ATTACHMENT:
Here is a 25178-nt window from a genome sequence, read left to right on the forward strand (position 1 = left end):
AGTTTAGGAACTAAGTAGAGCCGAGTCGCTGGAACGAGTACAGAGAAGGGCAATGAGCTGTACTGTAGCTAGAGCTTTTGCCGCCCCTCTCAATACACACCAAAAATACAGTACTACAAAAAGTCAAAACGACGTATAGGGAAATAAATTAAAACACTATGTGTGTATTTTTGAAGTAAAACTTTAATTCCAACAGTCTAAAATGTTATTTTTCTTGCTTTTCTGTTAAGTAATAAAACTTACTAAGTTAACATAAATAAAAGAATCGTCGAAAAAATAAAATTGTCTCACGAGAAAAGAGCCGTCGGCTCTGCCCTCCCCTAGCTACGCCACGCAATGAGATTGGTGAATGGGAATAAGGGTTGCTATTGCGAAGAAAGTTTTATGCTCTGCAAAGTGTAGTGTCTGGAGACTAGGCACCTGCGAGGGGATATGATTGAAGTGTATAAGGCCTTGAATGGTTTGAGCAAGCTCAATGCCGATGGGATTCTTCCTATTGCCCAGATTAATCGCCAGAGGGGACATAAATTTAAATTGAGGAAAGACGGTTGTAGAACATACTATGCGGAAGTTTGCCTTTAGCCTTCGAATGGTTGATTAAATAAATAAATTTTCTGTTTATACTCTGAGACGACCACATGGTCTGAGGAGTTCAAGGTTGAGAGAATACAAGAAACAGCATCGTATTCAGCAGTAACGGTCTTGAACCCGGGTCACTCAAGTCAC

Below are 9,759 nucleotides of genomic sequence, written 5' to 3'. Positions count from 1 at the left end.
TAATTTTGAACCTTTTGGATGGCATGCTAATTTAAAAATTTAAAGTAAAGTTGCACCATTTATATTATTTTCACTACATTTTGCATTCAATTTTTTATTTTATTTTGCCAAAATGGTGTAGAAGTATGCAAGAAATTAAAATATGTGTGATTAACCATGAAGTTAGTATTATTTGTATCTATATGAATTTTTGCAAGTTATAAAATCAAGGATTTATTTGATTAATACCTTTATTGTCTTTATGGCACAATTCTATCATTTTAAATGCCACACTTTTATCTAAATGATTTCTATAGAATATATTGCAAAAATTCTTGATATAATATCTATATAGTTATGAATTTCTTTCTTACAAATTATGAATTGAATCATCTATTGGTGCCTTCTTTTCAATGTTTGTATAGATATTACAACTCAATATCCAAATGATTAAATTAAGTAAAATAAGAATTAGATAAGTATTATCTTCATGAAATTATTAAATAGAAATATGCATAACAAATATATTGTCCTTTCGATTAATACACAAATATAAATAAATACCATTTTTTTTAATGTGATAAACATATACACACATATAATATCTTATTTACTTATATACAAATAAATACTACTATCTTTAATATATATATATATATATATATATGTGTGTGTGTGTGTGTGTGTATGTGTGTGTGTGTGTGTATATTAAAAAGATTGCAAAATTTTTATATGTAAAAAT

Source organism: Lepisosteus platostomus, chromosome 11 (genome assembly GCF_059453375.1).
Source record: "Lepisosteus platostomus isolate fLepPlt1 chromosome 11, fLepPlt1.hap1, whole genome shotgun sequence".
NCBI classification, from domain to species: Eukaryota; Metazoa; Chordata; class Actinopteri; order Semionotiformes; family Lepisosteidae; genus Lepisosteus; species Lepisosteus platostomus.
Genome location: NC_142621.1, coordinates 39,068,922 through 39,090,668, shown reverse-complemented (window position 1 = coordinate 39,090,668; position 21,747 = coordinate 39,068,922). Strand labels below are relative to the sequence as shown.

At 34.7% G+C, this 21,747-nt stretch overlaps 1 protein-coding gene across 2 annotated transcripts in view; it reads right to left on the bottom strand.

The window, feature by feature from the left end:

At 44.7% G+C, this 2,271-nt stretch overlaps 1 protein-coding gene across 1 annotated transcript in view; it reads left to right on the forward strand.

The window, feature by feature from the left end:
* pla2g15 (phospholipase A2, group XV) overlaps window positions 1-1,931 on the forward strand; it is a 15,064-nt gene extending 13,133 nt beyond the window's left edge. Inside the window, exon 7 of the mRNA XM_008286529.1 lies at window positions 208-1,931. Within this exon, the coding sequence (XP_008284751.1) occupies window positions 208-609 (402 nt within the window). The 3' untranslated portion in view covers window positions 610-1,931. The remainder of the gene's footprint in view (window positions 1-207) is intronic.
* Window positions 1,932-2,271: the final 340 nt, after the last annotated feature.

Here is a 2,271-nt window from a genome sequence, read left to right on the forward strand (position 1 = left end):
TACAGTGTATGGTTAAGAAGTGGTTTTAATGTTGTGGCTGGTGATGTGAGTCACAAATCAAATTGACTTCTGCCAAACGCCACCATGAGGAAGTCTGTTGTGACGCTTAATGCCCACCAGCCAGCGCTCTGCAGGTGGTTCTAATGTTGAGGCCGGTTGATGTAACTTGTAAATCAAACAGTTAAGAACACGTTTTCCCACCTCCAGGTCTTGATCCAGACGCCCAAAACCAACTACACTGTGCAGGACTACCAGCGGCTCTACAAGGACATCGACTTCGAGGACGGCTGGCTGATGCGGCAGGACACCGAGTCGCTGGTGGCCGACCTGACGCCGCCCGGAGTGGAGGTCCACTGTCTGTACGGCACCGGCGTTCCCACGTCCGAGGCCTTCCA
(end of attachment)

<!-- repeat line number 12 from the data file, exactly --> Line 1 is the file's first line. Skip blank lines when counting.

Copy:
The window, feature by feature from the left end: